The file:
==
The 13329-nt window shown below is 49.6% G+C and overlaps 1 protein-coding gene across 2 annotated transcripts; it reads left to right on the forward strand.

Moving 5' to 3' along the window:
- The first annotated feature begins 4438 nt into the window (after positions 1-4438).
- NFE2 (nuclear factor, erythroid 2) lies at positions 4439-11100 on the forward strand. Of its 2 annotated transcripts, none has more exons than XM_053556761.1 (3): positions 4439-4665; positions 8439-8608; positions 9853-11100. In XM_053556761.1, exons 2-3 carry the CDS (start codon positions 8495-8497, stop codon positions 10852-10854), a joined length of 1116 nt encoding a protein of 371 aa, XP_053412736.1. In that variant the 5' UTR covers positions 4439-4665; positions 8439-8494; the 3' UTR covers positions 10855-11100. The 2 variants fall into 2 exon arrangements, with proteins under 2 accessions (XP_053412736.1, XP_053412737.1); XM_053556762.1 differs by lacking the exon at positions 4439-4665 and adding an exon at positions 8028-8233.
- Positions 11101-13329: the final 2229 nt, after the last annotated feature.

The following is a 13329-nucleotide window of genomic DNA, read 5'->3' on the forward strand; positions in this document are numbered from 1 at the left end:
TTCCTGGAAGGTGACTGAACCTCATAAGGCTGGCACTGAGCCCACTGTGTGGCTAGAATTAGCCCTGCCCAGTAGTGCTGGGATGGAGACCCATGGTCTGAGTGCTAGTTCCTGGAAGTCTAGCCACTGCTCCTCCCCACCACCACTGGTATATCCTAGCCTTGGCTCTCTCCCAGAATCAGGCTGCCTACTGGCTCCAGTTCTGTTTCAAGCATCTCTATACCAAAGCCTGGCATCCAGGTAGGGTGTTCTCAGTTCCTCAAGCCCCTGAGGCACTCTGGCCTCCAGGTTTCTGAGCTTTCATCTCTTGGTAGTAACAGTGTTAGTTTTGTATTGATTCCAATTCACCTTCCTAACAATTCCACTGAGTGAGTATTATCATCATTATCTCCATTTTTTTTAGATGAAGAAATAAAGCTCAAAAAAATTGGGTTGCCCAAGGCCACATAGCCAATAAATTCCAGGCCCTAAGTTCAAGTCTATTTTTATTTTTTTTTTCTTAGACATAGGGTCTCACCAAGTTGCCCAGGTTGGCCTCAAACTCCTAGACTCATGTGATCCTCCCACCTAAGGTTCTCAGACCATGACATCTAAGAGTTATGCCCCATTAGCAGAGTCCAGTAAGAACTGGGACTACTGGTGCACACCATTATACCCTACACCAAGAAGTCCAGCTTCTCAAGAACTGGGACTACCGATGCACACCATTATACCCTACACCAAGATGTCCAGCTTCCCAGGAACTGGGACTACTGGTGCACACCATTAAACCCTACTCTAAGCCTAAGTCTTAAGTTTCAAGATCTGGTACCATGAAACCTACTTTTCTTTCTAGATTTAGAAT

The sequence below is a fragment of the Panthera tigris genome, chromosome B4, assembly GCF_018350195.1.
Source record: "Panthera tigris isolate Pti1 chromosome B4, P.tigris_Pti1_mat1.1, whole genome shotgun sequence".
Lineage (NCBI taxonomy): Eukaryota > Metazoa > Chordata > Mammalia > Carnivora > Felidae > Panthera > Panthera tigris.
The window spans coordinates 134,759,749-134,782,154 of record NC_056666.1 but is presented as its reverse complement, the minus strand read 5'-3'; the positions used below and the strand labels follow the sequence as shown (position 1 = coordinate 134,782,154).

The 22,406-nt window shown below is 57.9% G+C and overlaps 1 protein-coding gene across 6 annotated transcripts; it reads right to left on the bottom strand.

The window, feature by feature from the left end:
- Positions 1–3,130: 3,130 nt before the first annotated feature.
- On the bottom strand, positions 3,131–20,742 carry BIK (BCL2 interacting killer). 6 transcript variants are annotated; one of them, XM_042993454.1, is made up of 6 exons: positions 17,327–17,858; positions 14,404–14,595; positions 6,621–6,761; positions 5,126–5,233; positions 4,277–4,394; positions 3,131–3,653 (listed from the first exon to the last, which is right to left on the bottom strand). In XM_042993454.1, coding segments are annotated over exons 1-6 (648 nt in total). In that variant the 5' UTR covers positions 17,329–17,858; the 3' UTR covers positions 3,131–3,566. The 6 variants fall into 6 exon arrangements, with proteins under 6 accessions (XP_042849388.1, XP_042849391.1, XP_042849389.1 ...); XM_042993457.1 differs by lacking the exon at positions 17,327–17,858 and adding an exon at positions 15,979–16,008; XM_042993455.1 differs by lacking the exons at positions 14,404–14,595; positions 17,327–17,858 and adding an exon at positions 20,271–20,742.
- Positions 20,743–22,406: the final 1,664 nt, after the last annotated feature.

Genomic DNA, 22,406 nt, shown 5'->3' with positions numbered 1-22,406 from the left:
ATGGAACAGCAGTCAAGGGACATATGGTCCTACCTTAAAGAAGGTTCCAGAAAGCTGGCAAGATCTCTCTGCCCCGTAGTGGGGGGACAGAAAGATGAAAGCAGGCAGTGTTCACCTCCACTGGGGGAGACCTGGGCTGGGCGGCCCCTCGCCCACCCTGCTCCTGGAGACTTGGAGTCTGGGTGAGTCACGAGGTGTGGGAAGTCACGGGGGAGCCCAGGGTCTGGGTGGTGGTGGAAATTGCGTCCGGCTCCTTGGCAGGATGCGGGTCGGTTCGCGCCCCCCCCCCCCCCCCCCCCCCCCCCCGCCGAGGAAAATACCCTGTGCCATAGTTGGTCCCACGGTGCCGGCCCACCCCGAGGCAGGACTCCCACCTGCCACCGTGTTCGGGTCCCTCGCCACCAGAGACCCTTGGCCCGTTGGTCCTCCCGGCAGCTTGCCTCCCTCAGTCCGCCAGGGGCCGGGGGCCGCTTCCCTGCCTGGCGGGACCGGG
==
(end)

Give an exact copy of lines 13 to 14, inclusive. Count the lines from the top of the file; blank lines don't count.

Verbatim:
The window, feature by feature from the left end:
- Positions 1–3,130: 3,130 nt before the first annotated feature.